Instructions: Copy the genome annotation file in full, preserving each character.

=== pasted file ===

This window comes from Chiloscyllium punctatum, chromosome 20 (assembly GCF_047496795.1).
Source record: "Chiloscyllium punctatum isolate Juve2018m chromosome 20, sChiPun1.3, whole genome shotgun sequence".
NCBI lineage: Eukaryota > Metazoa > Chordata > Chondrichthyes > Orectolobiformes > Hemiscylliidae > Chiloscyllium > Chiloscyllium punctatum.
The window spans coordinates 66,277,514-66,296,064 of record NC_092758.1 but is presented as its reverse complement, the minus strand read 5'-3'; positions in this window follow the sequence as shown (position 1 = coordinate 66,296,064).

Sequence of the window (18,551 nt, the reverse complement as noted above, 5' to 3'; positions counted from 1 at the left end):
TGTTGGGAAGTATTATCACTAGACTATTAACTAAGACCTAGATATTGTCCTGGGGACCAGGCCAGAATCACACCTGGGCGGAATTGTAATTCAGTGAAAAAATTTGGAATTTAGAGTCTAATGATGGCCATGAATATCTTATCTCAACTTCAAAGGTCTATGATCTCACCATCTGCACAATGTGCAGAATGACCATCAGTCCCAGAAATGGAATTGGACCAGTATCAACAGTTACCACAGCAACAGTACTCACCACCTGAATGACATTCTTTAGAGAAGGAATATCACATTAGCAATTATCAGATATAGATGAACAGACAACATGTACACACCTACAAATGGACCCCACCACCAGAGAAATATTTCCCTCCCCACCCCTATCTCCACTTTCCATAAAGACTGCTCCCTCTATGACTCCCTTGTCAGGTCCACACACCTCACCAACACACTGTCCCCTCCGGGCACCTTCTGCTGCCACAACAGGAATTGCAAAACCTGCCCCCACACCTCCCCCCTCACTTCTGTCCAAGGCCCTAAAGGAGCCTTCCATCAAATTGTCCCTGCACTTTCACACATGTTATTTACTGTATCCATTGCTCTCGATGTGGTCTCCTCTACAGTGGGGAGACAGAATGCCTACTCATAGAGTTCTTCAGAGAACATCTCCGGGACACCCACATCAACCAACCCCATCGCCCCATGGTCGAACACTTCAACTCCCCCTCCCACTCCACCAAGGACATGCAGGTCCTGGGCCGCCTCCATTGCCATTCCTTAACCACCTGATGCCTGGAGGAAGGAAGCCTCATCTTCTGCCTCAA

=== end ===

This window comes from Chiloscyllium punctatum, chromosome 20 (assembly GCF_047496795.1).
Source record: "Chiloscyllium punctatum isolate Juve2018m chromosome 20, sChiPun1.3, whole genome shotgun sequence".
NCBI lineage: Eukaryota > Metazoa > Chordata > Chondrichthyes > Orectolobiformes > Hemiscylliidae > Chiloscyllium > Chiloscyllium punctatum.
The window spans coordinates 66,277,514-66,296,064 of record NC_092758.1 but is presented as its reverse complement, the minus strand read 5'-3'; positions in this window follow the sequence as shown (position 1 = coordinate 66,296,064).

Sequence of the window (18,551 nt, the reverse complement as noted above, 5' to 3'; positions counted from 1 at the left end):
TGTTGGGAAGTATTATCACTAGACTATTAACTAAGACCTAGATATTGTCCTGGGGACCAGGCCAGAATCACACCTGGGCGGAATTGTAATTCAGTGAAAAAATTTGGAATTTAGAGTCTAATGATGGCCATGAATATCTTATCTCAACTTCAAAGGTCTATGATCTCACCATCTGCACAATGTGCAGAATGACCATCAGTCCCAGAAATGGAATTGGACCAGTATCAACAGTTACCACAGCAACAGTACTCACCACCTGAATGACATTCTTTAGAGAAGGAATATCACATTAGCAATTATCAGATATAGATGAACAGACAACATGTACACACCTACAAATGGACCCCACCACCAGAGAAATATTTCCCTCCCCACCCCTATCTCCACTTTCCATAAAGACTGCTCCCTCTATGACTCCCTTGTCAGGTCCACACACCTCACCAACACACTGTCCCCTCCGGGCACCTTCTGCTGCCACAACAGGAATTGCAAAACCTGCCCCCACACCTCCCCCCTCACTTCTGTCCAAGGCCCTAAAGGAGCCTTCCATCAAATTGTCCCTGCACTTTCACACATGTTATTTACTGTATCCATTGCTCTCGATGTGGTCTCCTCTACAGTGGGGAGACAGAATGCCTACTCATAGAGTTCTTCAGAGAACATCTCCGGGACACCCACATCAACCAACCCCATCGCCCCATGGTCGAACACTTCAACTCCCCCTCCCACTCCACCAAGGACATGCAGGTCCTGGGCCGCCTCCATTGCCATTCCTTAACCACCTGATGCCTGGAGGAAGGAAGCCTCATCTTCTGCCTCAA